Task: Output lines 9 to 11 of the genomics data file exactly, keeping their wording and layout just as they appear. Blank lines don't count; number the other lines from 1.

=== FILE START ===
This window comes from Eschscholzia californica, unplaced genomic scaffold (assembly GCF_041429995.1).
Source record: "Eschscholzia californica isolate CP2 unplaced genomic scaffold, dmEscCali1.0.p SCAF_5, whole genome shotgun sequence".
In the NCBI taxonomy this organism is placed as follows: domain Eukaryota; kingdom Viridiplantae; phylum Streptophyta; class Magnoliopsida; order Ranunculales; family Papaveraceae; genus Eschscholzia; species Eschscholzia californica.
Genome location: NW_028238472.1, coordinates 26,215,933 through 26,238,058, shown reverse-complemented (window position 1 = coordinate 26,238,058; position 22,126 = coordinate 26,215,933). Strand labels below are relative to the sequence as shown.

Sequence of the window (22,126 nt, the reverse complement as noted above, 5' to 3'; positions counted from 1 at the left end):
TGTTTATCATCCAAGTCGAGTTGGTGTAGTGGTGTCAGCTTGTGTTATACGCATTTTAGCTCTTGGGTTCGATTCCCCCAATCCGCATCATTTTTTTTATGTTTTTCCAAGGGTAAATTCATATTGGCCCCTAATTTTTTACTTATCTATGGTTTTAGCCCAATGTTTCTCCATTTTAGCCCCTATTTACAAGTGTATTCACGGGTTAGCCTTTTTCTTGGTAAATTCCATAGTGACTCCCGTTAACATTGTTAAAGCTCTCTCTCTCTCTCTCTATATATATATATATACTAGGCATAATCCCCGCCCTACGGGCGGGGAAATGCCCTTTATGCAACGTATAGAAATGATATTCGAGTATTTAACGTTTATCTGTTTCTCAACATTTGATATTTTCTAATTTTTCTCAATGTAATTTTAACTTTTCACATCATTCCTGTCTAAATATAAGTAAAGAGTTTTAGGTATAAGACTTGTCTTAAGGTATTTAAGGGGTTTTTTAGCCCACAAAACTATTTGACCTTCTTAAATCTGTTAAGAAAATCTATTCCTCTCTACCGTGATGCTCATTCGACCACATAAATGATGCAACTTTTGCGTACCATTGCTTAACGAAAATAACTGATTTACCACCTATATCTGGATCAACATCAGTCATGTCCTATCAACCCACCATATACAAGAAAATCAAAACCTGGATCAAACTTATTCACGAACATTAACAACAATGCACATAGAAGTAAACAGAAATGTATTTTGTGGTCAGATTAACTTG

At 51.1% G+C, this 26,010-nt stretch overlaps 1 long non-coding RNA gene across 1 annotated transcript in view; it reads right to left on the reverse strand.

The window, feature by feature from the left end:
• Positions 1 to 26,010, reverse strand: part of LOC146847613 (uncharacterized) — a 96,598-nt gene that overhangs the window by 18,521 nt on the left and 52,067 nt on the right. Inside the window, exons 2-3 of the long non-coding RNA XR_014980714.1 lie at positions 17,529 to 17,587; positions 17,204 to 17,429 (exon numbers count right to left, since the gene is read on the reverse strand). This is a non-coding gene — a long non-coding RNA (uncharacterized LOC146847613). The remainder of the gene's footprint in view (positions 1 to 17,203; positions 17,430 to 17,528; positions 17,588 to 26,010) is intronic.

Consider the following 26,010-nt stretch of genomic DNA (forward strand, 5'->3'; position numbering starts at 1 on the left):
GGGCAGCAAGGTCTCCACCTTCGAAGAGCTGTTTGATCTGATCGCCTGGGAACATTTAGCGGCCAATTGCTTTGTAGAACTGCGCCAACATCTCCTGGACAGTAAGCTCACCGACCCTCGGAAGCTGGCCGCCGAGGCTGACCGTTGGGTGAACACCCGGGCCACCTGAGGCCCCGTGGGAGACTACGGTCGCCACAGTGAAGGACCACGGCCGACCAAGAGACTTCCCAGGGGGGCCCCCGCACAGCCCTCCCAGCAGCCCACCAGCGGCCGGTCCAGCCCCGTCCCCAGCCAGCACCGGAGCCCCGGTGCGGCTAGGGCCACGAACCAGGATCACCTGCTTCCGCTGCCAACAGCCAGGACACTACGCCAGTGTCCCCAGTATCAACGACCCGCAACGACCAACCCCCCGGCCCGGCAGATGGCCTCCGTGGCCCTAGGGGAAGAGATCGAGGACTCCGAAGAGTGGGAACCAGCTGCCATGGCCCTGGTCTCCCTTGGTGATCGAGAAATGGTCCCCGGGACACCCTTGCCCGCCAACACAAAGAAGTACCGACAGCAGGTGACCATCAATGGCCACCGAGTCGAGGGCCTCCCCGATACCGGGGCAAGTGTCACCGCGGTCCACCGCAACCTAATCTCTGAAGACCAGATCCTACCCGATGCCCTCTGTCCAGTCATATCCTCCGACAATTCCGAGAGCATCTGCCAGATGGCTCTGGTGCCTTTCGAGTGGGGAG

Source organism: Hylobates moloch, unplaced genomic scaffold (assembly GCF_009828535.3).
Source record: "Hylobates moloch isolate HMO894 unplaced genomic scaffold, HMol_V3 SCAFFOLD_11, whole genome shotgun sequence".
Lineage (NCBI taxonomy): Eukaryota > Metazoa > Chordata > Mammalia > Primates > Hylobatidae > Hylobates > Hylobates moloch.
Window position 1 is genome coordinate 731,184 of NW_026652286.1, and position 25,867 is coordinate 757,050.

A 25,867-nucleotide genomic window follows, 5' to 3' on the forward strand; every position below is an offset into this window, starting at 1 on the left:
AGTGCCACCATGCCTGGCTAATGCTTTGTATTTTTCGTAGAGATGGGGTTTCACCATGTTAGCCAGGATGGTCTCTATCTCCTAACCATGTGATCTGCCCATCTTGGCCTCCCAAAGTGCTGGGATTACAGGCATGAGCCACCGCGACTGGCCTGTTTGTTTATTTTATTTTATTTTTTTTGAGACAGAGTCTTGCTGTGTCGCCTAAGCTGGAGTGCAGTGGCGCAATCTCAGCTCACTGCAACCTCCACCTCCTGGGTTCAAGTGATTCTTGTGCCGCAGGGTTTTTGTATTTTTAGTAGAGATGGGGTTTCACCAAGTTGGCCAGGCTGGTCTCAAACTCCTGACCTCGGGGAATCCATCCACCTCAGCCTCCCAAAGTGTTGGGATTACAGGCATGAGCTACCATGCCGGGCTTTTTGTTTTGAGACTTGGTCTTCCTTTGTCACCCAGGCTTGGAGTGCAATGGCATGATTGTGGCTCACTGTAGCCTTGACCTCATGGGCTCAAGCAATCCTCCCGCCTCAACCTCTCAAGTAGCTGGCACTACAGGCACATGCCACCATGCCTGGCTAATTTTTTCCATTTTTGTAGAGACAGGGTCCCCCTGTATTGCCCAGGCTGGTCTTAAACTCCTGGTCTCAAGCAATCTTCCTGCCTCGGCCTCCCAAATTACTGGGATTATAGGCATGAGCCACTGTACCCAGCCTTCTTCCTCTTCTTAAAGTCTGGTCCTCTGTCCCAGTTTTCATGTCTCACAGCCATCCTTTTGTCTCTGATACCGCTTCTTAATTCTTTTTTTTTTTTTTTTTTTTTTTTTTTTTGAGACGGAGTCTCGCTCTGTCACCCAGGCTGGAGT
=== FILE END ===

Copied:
• Positions 1 to 26,010, reverse strand: part of LOC146847613 (uncharacterized) — a 96,598-nt gene that overhangs the window by 18,521 nt on the left and 52,067 nt on the right. Inside the window, exons 2-3 of the long non-coding RNA XR_014980714.1 lie at positions 17,529 to 17,587; positions 17,204 to 17,429 (exon numbers count right to left, since the gene is read on the reverse strand). This is a non-coding gene — a long non-coding RNA (uncharacterized LOC146847613). The remainder of the gene's footprint in view (positions 1 to 17,203; positions 17,430 to 17,528; positions 17,588 to 26,010) is intronic.

Consider the following 26,010-nt stretch of genomic DNA (forward strand, 5'->3'; position numbering starts at 1 on the left):
GGGCAGCAAGGTCTCCACCTTCGAAGAGCTGTTTGATCTGATCGCCTGGGAACATTTAGCGGCCAATTGCTTTGTAGAACTGCGCCAACATCTCCTGGACAGTAAGCTCACCGACCCTCGGAAGCTGGCCGCCGAGGCTGACCGTTGGGTGAACACCCGGGCCACCTGAGGCCCCGTGGGAGACTACGGTCGCCACAGTGAAGGACCACGGCCGACCAAGAGACTTCCCAGGGGGGCCCCCGCACAGCCCTCCCAGCAGCCCACCAGCGGCCGGTCCAGCCCCGTCCCCAGCCAGCACCGGAGCCCCGGTGCGGCTAGGGCCACGAACCAGGATCACCTGCTTCCGCTGCCAACAGCCAGGACACTACGCCAGTGTCCCCAGTATCAACGACCCGCAACGACCAACCCCCCGGCCCGGCAGATGGCCTCCGTGGCCCTAGGGGAAGAGATCGAGGACTCCGAAGAGTGGGAACCAGCTGCCATGGCCCTGGTCTCCCTTGGTGATCGAGAAATGGTCCCCGGGACACCCTTGCCCGCCAACACAAAGAAGTACCGACAGCAGGTGACCATCAATGGCCACCGAGTCGAGGGCCTCCCCGATACCGGGGCAAGTGTCACCGCGGTCCACCGCAACCTAATCTCTGAAGACCAGATCCTACCCGATGCCCTCTGTCCAGTCATATCCTCCGACAATTCCGAGAGCATCTGCCAGATGGCTCTGGTGCCTTTCGAGTGGGGAG